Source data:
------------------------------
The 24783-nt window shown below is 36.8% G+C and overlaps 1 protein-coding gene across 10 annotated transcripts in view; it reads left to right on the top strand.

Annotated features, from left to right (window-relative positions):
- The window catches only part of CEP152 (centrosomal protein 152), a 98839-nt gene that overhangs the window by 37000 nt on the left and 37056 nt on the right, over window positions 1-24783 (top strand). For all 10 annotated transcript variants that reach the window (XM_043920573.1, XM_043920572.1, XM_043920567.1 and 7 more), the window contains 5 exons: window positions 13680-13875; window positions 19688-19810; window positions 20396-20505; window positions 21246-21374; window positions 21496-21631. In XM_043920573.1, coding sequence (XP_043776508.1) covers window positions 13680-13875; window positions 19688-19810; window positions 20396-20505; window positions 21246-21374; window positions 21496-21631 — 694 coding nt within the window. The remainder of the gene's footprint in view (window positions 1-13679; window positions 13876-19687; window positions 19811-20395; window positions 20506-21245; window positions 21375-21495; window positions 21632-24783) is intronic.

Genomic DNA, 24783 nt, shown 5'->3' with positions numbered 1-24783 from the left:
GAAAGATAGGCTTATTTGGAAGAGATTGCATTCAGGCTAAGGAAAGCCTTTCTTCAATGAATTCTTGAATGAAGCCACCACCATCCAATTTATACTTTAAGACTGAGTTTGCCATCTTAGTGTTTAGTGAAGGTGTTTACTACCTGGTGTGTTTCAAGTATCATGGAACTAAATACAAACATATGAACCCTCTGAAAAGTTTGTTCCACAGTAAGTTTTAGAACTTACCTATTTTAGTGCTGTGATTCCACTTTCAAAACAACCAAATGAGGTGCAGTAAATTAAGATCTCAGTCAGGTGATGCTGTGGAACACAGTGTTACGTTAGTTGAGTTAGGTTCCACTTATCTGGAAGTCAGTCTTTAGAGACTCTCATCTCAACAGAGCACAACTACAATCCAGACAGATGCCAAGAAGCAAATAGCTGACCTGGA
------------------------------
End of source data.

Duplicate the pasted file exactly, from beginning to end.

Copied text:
The 24783-nt window shown below is 36.8% G+C and overlaps 1 protein-coding gene across 10 annotated transcripts in view; it reads left to right on the top strand.

Annotated features, from left to right (window-relative positions):
- The window catches only part of CEP152 (centrosomal protein 152), a 98839-nt gene that overhangs the window by 37000 nt on the left and 37056 nt on the right, over window positions 1-24783 (top strand). For all 10 annotated transcript variants that reach the window (XM_043920573.1, XM_043920572.1, XM_043920567.1 and 7 more), the window contains 5 exons: window positions 13680-13875; window positions 19688-19810; window positions 20396-20505; window positions 21246-21374; window positions 21496-21631. In XM_043920573.1, coding sequence (XP_043776508.1) covers window positions 13680-13875; window positions 19688-19810; window positions 20396-20505; window positions 21246-21374; window positions 21496-21631 — 694 coding nt within the window. The remainder of the gene's footprint in view (window positions 1-13679; window positions 13876-19687; window positions 19811-20395; window positions 20506-21245; window positions 21375-21495; window positions 21632-24783) is intronic.

Genomic DNA, 24783 nt, shown 5'->3' with positions numbered 1-24783 from the left:
GAAAGATAGGCTTATTTGGAAGAGATTGCATTCAGGCTAAGGAAAGCCTTTCTTCAATGAATTCTTGAATGAAGCCACCACCATCCAATTTATACTTTAAGACTGAGTTTGCCATCTTAGTGTTTAGTGAAGGTGTTTACTACCTGGTGTGTTTCAAGTATCATGGAACTAAATACAAACATATGAACCCTCTGAAAAGTTTGTTCCACAGTAAGTTTTAGAACTTACCTATTTTAGTGCTGTGATTCCACTTTCAAAACAACCAAATGAGGTGCAGTAAATTAAGATCTCAGTCAGGTGATGCTGTGGAACACAGTGTTACGTTAGTTGAGTTAGGTTCCACTTATCTGGAAGTCAGTCTTTAGAGACTCTCATCTCAACAGAGCACAACTACAATCCAGACAGATGCCAAGAAGCAAATAGCTGACCTGGA